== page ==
>>> argument, then code could break when new built-in attributes are added.
>>>
>>
>> Can you explain that code breakage ?
>
>
> C++11 has had problems adding new keywords, as about every identifier
> somewhere has been used by someone's C++ source code, and they don't want to
> break existing code. So C++11 winds up with awful things like "decltype".

*cough* _Static_Assert *cough*

-- 
Iain Buclaw

*(p < e ? p++ : p) = (c & 0x0f) + '0';
November 07, 2012
Re: [ ArgumentList ] vs. @( ArgumentList )
On 11/07/2012 09:28 AM, Simen Kjaeraas wrote:
> On 2012-19-07 09:11, John Chapman <johnch_atms@hotmail.com> wrote:
>
>> Personally, I also like <ArgumentList>.
>
> I am glad to say this will not happen. <> as delimiters cause problems
> because they're used elsewhere as non-matching:
>
> <MyAttribute(foo > bar)>
>

This example does not show that they cause problems.
November 07, 2012
Re: [ ArgumentList ] vs. @( ArgumentList )
On 2012-12-07 11:11, Timon Gehr <timon.gehr@gmx.ch> wrote:

> On 11/07/2012 09:28 AM, Simen Kjaeraas wrote:
>> On 2012-19-07 09:11, John Chapman <johnch_atms@hotmail.com> wrote:
>>
>>> Personally, I also like <ArgumentList>.
>>
>> I am glad to say this will not happen. <> as delimiters cause problems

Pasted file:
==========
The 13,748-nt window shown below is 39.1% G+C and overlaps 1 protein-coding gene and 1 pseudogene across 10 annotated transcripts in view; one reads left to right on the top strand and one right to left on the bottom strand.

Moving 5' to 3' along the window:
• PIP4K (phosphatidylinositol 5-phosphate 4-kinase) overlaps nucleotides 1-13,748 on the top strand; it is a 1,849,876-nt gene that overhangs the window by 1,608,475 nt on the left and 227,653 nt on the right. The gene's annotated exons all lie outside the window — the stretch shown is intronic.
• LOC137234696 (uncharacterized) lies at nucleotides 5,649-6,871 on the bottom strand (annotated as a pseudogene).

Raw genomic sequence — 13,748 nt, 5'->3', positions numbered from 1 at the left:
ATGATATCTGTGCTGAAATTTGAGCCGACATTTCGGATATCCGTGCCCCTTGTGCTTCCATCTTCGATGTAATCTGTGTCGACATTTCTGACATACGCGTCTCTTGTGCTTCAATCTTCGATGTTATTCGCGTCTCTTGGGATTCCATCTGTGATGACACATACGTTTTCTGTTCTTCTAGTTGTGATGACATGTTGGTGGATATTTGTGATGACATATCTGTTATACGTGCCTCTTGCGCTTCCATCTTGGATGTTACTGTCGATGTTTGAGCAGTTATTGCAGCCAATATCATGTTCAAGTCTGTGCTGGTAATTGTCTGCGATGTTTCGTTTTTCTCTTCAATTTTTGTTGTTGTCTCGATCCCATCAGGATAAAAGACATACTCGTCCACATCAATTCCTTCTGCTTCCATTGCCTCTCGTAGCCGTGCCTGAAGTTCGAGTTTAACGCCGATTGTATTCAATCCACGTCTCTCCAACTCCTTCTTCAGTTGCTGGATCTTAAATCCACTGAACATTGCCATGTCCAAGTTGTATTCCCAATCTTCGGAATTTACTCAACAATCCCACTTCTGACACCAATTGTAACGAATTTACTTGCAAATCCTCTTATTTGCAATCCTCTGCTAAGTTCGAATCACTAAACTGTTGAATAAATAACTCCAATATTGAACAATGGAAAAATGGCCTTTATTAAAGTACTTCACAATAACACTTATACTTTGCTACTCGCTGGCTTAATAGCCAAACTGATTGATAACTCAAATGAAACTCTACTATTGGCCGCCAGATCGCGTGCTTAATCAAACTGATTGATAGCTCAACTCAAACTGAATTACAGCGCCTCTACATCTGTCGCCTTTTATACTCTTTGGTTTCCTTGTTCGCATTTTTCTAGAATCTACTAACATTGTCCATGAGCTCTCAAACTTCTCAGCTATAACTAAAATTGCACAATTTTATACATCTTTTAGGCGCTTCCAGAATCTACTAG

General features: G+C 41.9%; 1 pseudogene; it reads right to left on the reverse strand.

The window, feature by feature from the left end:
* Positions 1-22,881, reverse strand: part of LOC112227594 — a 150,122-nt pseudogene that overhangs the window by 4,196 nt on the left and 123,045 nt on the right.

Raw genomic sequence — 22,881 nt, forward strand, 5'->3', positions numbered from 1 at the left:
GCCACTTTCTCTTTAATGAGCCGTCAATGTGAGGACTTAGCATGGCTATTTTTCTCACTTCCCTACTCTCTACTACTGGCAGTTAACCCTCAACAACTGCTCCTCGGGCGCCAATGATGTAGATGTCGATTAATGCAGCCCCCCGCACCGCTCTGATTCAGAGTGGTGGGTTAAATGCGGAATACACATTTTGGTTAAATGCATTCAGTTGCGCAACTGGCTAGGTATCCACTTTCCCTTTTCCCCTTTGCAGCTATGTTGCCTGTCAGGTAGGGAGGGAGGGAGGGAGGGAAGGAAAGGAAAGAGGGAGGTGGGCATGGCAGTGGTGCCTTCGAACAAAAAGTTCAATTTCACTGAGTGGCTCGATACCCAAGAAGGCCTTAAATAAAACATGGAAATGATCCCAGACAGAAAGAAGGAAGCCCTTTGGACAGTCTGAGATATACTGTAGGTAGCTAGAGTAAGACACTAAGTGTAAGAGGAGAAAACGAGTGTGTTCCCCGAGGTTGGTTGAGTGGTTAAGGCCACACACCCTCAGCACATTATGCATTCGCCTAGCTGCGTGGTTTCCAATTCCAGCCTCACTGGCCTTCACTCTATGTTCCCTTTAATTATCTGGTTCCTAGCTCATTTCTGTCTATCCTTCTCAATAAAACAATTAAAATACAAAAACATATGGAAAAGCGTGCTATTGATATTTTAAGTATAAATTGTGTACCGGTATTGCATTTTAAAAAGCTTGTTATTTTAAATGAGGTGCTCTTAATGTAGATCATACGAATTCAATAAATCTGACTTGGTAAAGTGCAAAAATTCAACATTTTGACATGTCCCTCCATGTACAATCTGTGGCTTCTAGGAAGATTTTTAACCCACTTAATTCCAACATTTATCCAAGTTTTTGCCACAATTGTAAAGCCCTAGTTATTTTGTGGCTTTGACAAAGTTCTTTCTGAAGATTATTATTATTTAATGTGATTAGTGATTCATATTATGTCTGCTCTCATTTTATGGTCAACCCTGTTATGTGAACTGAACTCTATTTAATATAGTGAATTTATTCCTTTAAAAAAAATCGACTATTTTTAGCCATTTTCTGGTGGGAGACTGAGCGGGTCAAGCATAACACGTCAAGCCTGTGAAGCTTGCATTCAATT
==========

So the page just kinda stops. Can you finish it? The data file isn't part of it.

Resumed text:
>> because they're used elsewhere as non-matching:
>>
>> <MyAttribute(foo > bar)>
>>
>
> This example does not show that they cause problems.

Not true. The compiler certainly can handle it, but a programmer could
easily be confused.

-- 
Simen
November 07, 2012
Re: [ ArgumentList ] vs. @( ArgumentList )
On 2012-11-07 10:22, Jonathan M Davis wrote:

> It mainly came down to not wanting to add new keywords. By using @safe instead
> of safe, safe could still be used as a variable or function or whatnot. There
> was some discussion of which should have @ on them on which not (e.g. nothrow
> vs @nothrow was debated), but the decision was fairly arbitrary. If anything
> though, had we not cared about breaking code or whether D looked similar to
> other languages, we probably would have made _all_ attributes start with @
> (including stuff like @public). It would have been wonderfully consistent that
> way, but it wasn't ultimately deemed a good idea.

And then we would suddenly have Objective-C :(

-- 
/Jacob Carlborg
November 07, 2012
Re: [ ArgumentList ] vs. @( ArgumentList )
On Tuesday, 6 November 2012 at 19:18:39 UTC, Walter Bright wrote:
> For User Defined Attributes.
>
> In the north corner we have the current champeeeeon:
>
> -------
> [ ArgumentList ]
>
> Pros:
>     precedent with C#
>     looks nice
>
> Cons:
>     not so greppable
>     parsing ambiguity with [array literal].func();